Monday, October 27, 2014

Econocrats touch base with reality

As every small-business person knows, the econocrats who think they manage the economy sit in their offices without ever meeting real people. Instead, they pore over figures the Bureau of Statistics bods dream up without ever leaving their desks.

That last bit has always been wrong. Small business is run by people who think their sales this week equal the state of the national economy. If the official figures don't line up with their experience, some bureaucrat must be lying.

The first bit - that the macro managers look at stats without ever talking to business people - used to be true, but hasn't been since some time after the severe recession of the early 1990s.

That was when Treasury (and yours truly) was supremely confident the economy would have a "soft landing". For once, people who knew no economics but had heard the squeals coming from business were right and the supposed experts were wrong.

The econocrats' disdain for "anecdotal evidence" had led them badly astray. They learnt the obvious lesson: as well as studying the stats, they needed to keep their ears to the ground.

But what even many well-versed observers probably don't realise is just how much effort the Reserve Bank puts into its consultations with business and how seriously it takes the results. The workings of its "business liaison program" are described in an article in the Reserve's latest quarterly Bulletin.

The program was put on a highly systematic basis in 2001, so as to lift it above the level of anecdote. Specialised officers talk to up to 100 businesses a month. You try to speak to a range of businesses (or, failing that, industry associations) in each of the economy's industries. You speak to the same people each time, asking the same questions and seeking quantification where possible.

You stay conscious of the gaps in your industry coverage. Ensuring you speak to businesses across the nation means "liaison" is the main role of the Reserve's state branches. Ideally, this should alert you to differences between the state economies.

Some industries are dominated by few big companies, making them easier to cover. But others - particularly the service industries - are composed mainly of small businesses. This is much harder and it's where you may need to fall back on industry associations.

Firms are asked about the usual key variables: sales, investment spending, employment, wages, prices and margins.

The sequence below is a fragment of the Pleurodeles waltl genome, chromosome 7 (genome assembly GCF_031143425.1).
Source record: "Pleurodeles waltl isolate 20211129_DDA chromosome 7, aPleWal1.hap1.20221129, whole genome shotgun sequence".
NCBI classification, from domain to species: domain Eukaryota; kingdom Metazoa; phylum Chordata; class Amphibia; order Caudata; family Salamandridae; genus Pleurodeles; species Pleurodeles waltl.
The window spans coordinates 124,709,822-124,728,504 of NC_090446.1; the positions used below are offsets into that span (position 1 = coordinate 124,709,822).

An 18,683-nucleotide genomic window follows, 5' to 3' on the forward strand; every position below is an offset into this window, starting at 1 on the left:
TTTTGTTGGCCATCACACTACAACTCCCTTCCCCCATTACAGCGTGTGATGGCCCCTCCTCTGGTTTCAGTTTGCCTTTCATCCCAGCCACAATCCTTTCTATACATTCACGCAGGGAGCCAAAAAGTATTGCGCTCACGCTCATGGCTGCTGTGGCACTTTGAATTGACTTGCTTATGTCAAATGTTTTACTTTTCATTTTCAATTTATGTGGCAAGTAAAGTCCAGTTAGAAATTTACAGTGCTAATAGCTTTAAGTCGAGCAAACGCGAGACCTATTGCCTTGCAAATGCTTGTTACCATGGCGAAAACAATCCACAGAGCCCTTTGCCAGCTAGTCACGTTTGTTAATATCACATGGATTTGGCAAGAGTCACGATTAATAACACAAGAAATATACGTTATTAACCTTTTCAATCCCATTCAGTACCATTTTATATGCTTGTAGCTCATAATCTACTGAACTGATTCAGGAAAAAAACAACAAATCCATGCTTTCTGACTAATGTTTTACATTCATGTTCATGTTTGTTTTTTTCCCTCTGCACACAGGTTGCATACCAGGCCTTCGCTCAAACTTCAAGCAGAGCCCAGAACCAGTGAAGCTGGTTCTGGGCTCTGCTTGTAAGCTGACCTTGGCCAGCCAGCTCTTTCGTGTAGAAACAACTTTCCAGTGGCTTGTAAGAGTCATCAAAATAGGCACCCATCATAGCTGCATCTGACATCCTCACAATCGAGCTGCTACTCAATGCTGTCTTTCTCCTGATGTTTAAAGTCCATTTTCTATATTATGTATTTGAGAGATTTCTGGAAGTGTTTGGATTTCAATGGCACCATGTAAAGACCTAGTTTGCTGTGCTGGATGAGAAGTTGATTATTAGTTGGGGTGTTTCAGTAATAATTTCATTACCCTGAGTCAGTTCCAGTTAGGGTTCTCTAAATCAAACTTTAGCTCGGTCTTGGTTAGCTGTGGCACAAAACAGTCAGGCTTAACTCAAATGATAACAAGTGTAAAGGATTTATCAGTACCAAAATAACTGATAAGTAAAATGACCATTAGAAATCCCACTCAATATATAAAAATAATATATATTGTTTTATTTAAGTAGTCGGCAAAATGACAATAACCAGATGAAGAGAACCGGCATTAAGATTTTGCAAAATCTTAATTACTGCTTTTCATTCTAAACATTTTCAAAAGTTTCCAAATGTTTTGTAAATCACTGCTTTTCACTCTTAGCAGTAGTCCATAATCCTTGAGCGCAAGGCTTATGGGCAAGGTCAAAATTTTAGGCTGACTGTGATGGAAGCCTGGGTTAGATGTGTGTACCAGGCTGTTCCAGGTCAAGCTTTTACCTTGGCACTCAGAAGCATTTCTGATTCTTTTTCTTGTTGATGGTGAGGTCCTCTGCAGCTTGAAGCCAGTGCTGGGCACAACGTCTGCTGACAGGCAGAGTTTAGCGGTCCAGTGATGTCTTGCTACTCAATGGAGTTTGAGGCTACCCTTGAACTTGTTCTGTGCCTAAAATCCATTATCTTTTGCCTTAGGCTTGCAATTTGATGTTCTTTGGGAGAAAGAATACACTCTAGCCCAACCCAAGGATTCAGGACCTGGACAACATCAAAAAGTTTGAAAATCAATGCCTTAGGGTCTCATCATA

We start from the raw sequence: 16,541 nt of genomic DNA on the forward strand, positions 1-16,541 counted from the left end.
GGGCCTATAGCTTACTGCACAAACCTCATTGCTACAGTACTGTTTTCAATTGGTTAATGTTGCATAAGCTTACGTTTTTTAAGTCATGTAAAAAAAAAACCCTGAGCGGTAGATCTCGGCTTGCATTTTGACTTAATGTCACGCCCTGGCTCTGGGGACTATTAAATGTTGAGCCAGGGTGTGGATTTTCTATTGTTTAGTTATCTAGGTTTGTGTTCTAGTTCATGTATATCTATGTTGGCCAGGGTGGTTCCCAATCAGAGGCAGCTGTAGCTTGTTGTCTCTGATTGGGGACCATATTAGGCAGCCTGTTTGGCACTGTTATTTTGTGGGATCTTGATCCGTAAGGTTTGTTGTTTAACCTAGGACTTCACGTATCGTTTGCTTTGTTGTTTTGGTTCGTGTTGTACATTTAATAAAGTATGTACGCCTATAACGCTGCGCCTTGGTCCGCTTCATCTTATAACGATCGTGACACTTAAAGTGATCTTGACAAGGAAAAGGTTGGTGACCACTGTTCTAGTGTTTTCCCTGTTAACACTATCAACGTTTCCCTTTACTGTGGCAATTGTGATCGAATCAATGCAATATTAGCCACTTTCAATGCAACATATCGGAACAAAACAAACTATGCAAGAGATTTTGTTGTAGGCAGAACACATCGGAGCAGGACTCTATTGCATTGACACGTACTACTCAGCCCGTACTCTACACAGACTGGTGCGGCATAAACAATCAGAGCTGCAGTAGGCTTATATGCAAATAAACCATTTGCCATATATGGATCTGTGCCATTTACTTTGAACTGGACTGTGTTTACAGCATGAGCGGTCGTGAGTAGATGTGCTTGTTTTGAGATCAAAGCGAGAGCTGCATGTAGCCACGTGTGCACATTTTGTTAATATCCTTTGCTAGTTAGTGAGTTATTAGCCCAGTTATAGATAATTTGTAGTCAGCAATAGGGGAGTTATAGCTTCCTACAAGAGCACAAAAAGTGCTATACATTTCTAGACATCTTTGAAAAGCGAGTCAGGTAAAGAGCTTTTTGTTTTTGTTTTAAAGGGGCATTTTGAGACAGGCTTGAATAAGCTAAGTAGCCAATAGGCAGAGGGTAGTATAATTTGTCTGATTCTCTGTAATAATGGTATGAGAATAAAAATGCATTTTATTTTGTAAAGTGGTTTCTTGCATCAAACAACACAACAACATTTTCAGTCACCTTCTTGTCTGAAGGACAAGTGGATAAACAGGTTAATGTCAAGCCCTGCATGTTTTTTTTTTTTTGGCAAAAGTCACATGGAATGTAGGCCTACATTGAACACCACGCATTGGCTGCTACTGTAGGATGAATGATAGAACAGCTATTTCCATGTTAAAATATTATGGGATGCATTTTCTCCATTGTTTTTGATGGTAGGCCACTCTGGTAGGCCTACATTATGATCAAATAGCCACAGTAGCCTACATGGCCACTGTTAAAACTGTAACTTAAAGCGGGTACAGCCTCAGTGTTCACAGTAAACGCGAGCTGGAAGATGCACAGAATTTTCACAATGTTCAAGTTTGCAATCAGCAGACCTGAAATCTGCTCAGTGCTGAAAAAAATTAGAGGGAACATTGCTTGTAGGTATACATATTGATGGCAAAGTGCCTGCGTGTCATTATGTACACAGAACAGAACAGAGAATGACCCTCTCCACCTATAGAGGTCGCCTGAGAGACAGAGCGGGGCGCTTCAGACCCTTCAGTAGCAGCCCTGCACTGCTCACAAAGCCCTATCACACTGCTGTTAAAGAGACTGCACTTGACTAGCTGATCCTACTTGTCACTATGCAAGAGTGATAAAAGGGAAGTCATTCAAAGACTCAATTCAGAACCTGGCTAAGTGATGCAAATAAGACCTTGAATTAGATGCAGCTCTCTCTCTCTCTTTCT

The Reserve uses its liaison more to determine where the economy is now - and where particular industries are in their business cycle - than where it's headed.

Most of the intelligence it produces ends up fitting reasonably well with the official statistics, but in some cases it comes in earlier than the stats.

It's a reasonable fit also with the NAB survey of business conditions and confidence, which the Reserve always studies carefully.

The Reserve's well-established links with key businesses allow it to "hit the phones" at times of great uncertainty, such as the global financial crisis. Its liaison made it among the first to realise business was responding differently to the downturn in demand, preferring wage freezes and cuts in hours to mass layoffs.

Its contact with miners made it among the first to realise the biggest hangover from the Queensland cyclone in 2011 wouldn't be farming but the surprising delay in getting the water out of flooded coalmines.

Right now its resource contacts will help improve its guesses about the precise timing of the probably sharp fall-off in mining investment spending.

By now other central banks, including the Bank of Canada and the Bank of England, also conduct big business liaison programs, but our lot were early adopters.

Now you're better informed about the Reserve's use of liaison you're likely to be more conscious of the many references to its findings in the bank's pronouncements.

The Reserve regularly reviews the accuracy of its forecasts and publishes the sobering results. So does Treasury, for that matter. Neither institution pretends its forecasts are much more than educated guesses.

The central bankers haven't been able to detect that their liaison has done anything to improve the accuracy of their forecasts.

But it would a brave - or foolhardy - person who concluded from this that it was wasting its time. Managing the economy without major mishap is a bit trickier than getting forecasts spot on.